His neck was clammy and hot, his palms sticky. It was way too hot. A trickle was running down his spine. His old, favourite, scruffy, leather jacket fitted so close to his frame it was trapping the sweat soaking into his shirt. He hadn’t known what to do about the jacket. It was just going to have to stay on. Taking it off would look like he was okay with all this. Like he was adjusting to being here. Like he wasn’t going to leave pretty much as soon as he’d dropped off these ridiculous flowers, said hello. But he’d been left sitting there like that for so long! And being escorted in like this. How was any of this helping him be cool? Literally.
“I’ll take these, shall I? They’ll need a vase,” the nurse had said, her eyes on the bunch of wilting chrysanthemums flagging in his fist as if it was oxygen they needed, petals like tongues hanging out in his knuckle-white grip. He’d been clutching them since he’d got ambushed into buying them in the hospital concourse, having lost the line of green chevrons he was supposed to be following to Winston Wing. He had turned a wrong corner and walked straight into a canyon of the blooming things. Losing his balance and grabbing for a hand hold, he’d coming away with a bunch out of a bucket. The woman at the kiosk had smiled and said, “The roses are on special, if you prefer. Four ninety-nine. Roses say so much more, don’t you think?” He’d tightened his face into a smile and paid for the chrysanthemums.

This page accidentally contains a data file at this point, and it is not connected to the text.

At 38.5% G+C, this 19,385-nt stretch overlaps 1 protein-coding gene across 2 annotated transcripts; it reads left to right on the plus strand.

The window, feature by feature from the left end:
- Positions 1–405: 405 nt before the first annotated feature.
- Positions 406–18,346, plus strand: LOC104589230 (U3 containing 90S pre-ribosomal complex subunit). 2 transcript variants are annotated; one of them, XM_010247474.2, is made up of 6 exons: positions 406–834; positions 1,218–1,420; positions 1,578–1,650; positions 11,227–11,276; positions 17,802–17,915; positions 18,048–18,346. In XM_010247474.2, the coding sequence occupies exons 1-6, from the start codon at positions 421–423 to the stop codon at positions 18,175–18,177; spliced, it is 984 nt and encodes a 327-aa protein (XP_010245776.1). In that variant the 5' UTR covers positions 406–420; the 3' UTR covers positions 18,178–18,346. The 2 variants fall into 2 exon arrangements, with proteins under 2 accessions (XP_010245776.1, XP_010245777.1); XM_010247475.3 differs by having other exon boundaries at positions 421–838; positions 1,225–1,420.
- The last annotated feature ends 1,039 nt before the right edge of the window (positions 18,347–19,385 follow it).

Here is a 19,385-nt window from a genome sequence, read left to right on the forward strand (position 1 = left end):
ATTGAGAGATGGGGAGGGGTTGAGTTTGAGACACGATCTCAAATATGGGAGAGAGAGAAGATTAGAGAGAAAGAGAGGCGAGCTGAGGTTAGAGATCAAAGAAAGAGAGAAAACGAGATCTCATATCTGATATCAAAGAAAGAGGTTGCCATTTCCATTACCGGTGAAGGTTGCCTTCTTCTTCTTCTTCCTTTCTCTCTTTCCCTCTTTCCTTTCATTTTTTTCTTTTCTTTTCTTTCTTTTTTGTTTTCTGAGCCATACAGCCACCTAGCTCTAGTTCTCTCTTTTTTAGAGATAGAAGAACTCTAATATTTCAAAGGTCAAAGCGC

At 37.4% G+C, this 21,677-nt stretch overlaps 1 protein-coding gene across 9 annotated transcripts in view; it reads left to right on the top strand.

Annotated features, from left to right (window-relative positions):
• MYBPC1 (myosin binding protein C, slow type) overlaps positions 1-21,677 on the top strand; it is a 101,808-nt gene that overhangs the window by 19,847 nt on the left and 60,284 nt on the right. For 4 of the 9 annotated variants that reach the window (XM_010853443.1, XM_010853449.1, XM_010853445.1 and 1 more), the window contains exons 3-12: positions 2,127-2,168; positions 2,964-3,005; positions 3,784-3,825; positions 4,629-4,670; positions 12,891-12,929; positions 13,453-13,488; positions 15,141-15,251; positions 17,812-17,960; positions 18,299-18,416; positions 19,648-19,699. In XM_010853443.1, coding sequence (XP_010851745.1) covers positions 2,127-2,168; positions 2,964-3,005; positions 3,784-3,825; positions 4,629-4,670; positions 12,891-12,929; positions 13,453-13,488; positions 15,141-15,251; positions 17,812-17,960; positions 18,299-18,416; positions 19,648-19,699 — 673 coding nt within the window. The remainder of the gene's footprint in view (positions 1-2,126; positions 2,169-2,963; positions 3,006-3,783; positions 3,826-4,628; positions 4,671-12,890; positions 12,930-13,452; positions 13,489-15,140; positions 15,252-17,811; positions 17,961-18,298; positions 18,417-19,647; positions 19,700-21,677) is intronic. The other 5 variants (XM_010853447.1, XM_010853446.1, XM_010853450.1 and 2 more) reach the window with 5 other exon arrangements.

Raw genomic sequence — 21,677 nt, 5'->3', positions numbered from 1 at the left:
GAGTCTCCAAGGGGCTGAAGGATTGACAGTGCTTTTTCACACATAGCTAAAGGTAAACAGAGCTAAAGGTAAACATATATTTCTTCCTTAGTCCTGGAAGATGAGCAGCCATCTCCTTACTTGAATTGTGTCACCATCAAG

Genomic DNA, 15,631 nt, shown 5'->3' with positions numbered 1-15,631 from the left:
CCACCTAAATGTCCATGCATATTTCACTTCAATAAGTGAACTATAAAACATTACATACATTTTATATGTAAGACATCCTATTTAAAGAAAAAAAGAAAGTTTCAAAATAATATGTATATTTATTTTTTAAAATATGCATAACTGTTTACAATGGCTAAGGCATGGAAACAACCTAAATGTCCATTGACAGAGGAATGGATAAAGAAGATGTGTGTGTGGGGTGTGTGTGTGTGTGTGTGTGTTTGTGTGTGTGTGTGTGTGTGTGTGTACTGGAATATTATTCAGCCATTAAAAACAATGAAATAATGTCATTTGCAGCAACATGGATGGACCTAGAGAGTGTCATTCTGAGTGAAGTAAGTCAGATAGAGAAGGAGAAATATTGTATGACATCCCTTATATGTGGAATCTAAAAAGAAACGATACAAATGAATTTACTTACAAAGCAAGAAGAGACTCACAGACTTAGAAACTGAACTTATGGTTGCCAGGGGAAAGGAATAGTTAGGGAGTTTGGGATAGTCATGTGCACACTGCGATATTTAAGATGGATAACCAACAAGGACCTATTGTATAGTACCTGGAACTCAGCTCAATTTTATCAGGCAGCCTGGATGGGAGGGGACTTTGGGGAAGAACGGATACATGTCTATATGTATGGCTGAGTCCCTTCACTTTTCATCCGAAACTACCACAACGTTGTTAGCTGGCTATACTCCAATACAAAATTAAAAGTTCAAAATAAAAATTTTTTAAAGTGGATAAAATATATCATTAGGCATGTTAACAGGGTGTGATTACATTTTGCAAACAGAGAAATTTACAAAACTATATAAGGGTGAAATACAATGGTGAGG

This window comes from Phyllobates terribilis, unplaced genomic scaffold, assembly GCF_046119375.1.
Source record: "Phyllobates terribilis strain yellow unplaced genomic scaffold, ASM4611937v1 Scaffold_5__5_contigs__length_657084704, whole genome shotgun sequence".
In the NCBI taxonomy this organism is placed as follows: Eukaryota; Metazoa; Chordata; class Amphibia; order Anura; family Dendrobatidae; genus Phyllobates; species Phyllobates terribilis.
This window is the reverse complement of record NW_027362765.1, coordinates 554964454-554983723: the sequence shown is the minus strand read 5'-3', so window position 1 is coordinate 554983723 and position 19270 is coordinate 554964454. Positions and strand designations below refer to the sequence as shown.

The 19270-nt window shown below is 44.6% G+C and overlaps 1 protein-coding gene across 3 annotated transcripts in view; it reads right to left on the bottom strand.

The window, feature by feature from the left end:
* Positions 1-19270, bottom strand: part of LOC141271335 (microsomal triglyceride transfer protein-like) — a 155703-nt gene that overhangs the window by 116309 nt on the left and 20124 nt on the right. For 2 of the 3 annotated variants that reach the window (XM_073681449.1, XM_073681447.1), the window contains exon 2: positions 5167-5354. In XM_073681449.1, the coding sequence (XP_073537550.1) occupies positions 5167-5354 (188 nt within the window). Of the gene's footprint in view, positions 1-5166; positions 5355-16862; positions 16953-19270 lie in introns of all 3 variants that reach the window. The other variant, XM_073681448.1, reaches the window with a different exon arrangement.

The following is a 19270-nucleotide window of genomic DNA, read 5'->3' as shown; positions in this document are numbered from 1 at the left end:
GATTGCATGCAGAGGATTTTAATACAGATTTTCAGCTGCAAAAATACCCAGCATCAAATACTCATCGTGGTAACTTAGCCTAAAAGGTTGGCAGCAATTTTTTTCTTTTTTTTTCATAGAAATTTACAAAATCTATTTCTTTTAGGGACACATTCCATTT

This would be interesting, he’d thought. She’d think he’d flipped. It was a long time since he’d seen her. Long time since he’d thought about her— allowed himself to think about her. She’d be surprised to see him. And she’d know right away where he’d got the flowers. She’d probably laugh. That’d break the ice. He was expecting some. Ice. But that was only natural.